Bush Administration Proposes Medicare Payment Cuts for Outpatient Services
The Bush administration has proposed "deep reductions" in Medicare payments for certain services as part of a new system of reimbursing hospitals for outpatient care, the New York Times reports. Under the proposal, Medicare would pay less for prescription drugs and medical devices, as well as for "high-technology" procedures and blood products used to treat outpatients. Some of the new payment rates the government is considering include:
- $83 per pint of red blood cells, down from $137 this year, a decrease of 39%;
- $290 for a breast biopsy, down from $400, a decrease of 27.5%;
- $24 for an injection of cisplantin, a cancer drug, down from $42;
- $1,346 for implanting an infusion pump, down from $4,079, a 67% drop; and
- $0.52 per unit of a blood clotting factor used by hemophiliacs, down from $1.12 per unit. The cut effectively reduces a typical outpatient infusion of the factor from $2,800 to $1,300.
The government said that although the new payment rates are "far lower" than this year's amounts, the new rates "accurately reflect hospital costs." Previously, the government relied on data from drug and device manufacturers to set payment rates for hospitals. The new payment rates are based on actual claim data from hospitals, the first time such a system has been used, the Times reports. Federal health officials said that Medicare has been "overcharged" for outpatient services in the past and that the new payment rates are "more accurate." The Times reports that the formulas used for Medicare payments are "notoriously complex," and the government has difficulty setting rates because the services hospitals provide are "continually changing because of new technology." The Bush administration said the new system for outpatient reimbursements was "arguably the most complex and difficult in the history of the Medicare program." The new payment rates will take effect Jan. 1, after the government solicits public comment on its proposal and issues a final rule.
Doctors and patient advocates said they were concerned that the new payments would force hospitals to stop providing potentially money-losing services and would make it difficult for Medicare beneficiaries to access treatment. Teaching hospitals said the cuts would "hit them particularly hard," the Times reports. "Our biggest concern is the underpayment for new technology, especially cancer therapy drugs," William Petasnick, president of Milwaukee-based Froedtert Hospital, said. Stephen Ubl, executive vice president of the Advanced Medical Technology Association, added, "Hospitals tend to underreport the costs of high-tech items, and the government compounds the problem by reducing charges for all items by a standard percentage" (Pear, New York Times, 9/22).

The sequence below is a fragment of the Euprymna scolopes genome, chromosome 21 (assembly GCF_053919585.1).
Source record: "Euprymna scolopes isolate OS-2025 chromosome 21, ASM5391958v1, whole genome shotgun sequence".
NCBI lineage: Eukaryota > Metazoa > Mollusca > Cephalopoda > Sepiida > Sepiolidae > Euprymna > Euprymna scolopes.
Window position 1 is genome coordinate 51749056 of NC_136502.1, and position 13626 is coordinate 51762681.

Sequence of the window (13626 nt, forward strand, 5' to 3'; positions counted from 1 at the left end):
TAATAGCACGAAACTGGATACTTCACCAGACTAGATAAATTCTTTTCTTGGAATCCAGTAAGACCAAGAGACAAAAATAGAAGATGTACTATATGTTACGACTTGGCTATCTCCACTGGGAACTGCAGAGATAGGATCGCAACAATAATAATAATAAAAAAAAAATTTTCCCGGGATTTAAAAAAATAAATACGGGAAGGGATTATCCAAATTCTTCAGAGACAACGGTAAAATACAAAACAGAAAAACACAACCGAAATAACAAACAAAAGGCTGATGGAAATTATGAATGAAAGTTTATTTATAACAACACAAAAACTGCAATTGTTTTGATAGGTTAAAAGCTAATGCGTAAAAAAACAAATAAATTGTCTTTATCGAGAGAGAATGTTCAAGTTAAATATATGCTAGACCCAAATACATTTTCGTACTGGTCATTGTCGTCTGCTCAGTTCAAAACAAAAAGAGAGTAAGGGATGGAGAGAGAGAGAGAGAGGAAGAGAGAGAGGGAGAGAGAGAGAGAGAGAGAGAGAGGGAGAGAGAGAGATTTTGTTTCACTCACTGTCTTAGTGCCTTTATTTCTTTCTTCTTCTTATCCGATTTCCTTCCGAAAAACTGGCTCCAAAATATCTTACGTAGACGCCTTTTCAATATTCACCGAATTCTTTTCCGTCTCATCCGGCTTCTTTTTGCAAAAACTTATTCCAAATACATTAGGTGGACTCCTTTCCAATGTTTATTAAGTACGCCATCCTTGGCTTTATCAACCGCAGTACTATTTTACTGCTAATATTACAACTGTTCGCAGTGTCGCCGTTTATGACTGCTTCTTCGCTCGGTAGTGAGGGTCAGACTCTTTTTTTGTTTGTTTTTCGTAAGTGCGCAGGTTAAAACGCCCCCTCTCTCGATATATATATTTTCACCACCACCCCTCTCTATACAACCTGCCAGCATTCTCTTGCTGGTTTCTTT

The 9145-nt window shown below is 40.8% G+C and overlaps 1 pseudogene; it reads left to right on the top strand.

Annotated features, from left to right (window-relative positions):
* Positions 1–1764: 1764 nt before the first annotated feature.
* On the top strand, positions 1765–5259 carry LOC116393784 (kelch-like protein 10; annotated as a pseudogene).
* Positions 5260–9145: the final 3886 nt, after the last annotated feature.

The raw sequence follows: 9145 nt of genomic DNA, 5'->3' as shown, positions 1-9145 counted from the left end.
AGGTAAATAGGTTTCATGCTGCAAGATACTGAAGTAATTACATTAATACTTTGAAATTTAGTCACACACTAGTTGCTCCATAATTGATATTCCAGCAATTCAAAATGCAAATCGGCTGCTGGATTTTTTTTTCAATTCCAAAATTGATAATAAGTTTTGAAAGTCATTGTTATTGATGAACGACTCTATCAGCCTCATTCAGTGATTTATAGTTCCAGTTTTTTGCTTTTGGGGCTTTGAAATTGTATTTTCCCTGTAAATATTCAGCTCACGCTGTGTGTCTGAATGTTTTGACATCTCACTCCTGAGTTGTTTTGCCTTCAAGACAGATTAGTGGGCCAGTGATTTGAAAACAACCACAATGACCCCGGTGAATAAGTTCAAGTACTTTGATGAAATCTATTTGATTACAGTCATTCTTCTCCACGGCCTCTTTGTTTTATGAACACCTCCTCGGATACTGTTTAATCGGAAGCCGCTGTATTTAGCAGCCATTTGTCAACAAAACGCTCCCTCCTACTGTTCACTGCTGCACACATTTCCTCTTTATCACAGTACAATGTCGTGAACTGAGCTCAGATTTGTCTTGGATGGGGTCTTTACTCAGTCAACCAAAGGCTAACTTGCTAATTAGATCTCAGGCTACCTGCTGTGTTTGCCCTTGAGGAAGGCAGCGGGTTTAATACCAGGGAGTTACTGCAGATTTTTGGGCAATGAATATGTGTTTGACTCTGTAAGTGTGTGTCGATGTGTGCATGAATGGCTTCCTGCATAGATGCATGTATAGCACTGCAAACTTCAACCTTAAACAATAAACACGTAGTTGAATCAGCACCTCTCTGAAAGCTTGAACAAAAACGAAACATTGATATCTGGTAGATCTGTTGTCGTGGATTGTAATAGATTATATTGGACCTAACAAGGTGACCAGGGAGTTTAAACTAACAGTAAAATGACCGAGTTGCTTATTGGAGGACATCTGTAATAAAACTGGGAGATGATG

In other Medicare news, Rep. Karen Thurman (D-Fla.), who is running for re-election, touted a Medicare drug benefit plan by Democrats during the party's weekly radio address on Saturday, saying it "guarantees seniors an affordable prescription drug benefit." She said a Republican-backed plan passed by the House this summer is a "sham of a bill that forces many seniors to rely on insurance companies that may or may not offer coverage to seniors at some unknown price." The $320 billion House bill would have private insurers, rather than the federal government, administer the drug benefit. Thurman said that in contrast, the Democratic proposal would "look, smell and feel like any other Medicare benefit because it would be part of Medicare" (AP/Boston Globe, 9/22). Regarding generic drug legislation, the Washington Post reports that in an interview Sen. John McCain (R-Ariz.) said he is "picking up on widespread 'frustration among voters'" concerning House Republicans' inaction on rising drug costs. He said that House Republicans could "pay a price at the polls" for their inaction and that it is "very, very likely" Democrats will win control of the House, the Post reports (VandeHei, Washington Post, 9/23). Meanwhile, New Hampshire U.S. senatorial candidates Gov. Jeanne Shaheen (D) and Rep. John Sununu (R-N.H.) on Saturday addressed a Medicare prescription drug benefit and other health care issues on CNN's "Novak, Hunt & Shields" (Hunt/Novak, "Novak, Hunt & Shields," CNN, 9/21). The full transcript of the program is available online.This is part of the California Healthline Daily Edition, a summary of health policy coverage from major news organizations. Sign up for an email subscription.